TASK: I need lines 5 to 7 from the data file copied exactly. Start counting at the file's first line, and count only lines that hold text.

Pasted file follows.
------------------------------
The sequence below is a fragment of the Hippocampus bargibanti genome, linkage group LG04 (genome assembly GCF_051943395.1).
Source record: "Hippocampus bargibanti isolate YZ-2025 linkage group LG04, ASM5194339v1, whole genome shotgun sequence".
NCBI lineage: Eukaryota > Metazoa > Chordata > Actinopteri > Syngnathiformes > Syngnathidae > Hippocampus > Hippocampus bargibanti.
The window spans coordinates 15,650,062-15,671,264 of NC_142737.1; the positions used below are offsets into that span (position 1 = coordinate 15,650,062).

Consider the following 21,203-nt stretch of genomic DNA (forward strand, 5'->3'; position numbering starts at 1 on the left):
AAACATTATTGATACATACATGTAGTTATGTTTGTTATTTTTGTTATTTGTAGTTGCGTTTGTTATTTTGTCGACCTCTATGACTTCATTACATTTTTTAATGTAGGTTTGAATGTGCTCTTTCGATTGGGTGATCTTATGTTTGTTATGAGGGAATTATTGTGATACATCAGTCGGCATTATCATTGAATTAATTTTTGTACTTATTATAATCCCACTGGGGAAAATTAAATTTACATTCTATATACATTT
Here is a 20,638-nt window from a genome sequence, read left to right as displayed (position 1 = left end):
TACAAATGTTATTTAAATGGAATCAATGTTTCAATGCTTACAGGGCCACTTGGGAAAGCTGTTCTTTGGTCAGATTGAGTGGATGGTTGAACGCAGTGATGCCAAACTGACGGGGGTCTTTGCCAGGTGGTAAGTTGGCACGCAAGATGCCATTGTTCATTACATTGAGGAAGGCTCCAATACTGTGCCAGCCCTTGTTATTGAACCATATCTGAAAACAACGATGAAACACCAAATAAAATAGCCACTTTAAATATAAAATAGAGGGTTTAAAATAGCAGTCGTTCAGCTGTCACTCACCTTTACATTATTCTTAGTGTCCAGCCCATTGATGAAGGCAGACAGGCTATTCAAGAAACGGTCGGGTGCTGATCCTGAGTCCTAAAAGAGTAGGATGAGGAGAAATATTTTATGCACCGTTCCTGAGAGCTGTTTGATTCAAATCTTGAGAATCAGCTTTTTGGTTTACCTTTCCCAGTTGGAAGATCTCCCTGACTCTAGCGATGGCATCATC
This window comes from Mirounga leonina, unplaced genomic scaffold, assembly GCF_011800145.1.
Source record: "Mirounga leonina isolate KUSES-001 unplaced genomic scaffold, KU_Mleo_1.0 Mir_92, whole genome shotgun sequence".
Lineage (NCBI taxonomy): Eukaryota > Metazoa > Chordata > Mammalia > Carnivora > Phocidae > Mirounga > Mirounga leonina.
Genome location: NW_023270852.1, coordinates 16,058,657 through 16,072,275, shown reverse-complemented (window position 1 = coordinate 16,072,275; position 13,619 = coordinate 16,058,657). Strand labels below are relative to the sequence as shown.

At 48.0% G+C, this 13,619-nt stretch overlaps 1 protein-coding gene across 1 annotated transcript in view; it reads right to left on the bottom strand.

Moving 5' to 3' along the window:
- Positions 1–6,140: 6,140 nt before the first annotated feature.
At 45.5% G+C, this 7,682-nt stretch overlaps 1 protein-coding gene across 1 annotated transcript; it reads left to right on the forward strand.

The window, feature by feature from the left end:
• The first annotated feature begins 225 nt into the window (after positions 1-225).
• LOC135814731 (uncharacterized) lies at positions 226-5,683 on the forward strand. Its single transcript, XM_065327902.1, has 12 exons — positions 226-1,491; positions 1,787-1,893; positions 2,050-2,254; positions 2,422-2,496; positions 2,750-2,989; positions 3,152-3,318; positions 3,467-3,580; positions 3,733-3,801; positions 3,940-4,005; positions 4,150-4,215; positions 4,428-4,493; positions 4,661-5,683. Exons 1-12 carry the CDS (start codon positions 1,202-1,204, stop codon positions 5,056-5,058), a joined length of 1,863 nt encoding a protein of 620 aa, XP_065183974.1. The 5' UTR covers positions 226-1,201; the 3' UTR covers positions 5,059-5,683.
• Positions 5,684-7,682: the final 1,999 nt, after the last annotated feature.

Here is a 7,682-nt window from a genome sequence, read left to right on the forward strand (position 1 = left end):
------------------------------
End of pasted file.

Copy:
Consider the following 21,203-nt stretch of genomic DNA (forward strand, 5'->3'; position numbering starts at 1 on the left):
AAACATTATTGATACATACATGTAGTTATGTTTGTTATTTTTGTTATTTGTAGTTGCGTTTGTTATTTTGTCGACCTCTATGACTTCATTACATTTTTTAATGTAGGTTTGAATGTGCTCTTTCGATTGGGTGATCTTATGTTTGTTATGAGGGAATTATTGTGATACATCAGTCGGCATTATCATTGAATTAATTTTTGTACTTATTATAATCCCACTGGGGAAAATTAAATTTACATTCTATATACATTT
Here is a 20,638-nt window from a genome sequence, read left to right as displayed (position 1 = left end):